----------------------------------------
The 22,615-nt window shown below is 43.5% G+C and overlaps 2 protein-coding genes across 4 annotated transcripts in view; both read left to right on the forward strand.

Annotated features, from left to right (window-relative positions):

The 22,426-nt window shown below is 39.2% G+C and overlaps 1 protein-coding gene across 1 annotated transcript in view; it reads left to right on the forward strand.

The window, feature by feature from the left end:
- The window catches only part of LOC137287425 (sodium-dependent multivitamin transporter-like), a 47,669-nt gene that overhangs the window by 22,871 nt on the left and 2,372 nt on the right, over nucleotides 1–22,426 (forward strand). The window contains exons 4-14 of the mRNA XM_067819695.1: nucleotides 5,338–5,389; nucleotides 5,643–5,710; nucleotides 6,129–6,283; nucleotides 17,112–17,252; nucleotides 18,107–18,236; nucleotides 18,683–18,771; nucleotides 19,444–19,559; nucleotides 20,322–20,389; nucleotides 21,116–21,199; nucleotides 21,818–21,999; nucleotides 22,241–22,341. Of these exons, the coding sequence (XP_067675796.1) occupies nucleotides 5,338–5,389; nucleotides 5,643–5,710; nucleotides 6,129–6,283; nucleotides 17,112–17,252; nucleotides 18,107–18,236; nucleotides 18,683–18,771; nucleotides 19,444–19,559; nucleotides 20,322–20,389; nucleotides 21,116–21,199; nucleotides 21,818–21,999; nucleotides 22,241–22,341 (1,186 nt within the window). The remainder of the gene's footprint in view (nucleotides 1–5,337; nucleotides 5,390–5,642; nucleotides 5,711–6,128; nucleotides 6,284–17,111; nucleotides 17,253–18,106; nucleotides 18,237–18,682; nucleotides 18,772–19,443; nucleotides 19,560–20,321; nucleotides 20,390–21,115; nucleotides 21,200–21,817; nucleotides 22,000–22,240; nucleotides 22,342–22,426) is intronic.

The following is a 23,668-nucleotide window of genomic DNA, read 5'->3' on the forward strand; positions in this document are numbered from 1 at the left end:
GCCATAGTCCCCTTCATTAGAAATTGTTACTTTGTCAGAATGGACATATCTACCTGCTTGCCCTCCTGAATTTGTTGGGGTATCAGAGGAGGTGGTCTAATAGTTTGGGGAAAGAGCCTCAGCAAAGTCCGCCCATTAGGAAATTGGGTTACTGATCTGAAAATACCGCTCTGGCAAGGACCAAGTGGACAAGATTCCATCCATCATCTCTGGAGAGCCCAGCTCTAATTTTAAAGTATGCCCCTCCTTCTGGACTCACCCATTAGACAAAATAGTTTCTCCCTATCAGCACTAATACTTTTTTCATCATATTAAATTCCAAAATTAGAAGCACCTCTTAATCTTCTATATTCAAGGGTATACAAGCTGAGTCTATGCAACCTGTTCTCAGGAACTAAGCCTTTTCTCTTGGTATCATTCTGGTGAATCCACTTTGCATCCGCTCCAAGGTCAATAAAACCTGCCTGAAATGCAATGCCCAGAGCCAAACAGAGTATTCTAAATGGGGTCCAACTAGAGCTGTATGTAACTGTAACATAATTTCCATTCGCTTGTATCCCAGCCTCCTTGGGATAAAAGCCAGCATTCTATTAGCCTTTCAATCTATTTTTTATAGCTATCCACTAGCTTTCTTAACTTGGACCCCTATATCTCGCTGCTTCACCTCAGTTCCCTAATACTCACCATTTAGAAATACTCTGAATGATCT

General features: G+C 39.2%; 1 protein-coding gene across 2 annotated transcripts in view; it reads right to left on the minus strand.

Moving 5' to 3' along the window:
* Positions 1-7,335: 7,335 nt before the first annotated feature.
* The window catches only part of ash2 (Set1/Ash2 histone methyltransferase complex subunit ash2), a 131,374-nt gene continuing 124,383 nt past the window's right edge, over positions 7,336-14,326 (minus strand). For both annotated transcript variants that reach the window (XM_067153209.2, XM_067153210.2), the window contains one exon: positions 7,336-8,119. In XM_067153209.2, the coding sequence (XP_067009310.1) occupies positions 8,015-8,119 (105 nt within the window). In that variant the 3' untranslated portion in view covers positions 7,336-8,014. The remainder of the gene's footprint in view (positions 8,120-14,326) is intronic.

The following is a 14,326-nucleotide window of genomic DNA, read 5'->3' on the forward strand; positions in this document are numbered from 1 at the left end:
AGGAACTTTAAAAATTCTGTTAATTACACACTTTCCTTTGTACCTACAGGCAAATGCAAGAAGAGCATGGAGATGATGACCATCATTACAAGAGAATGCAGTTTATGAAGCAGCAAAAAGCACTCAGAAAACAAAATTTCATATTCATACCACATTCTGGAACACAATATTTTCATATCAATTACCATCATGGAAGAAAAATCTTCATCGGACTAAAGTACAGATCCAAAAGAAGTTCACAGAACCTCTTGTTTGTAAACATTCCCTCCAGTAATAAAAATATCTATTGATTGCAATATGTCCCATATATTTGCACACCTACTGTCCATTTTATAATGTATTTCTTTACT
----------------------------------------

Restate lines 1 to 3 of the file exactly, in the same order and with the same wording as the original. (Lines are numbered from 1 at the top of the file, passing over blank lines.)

The 22,615-nt window shown below is 43.5% G+C and overlaps 2 protein-coding genes across 4 annotated transcripts in view; both read left to right on the forward strand.

Annotated features, from left to right (window-relative positions):

The 22,426-nt window shown below is 39.2% G+C and overlaps 1 protein-coding gene across 1 annotated transcript in view; it reads left to right on the forward strand.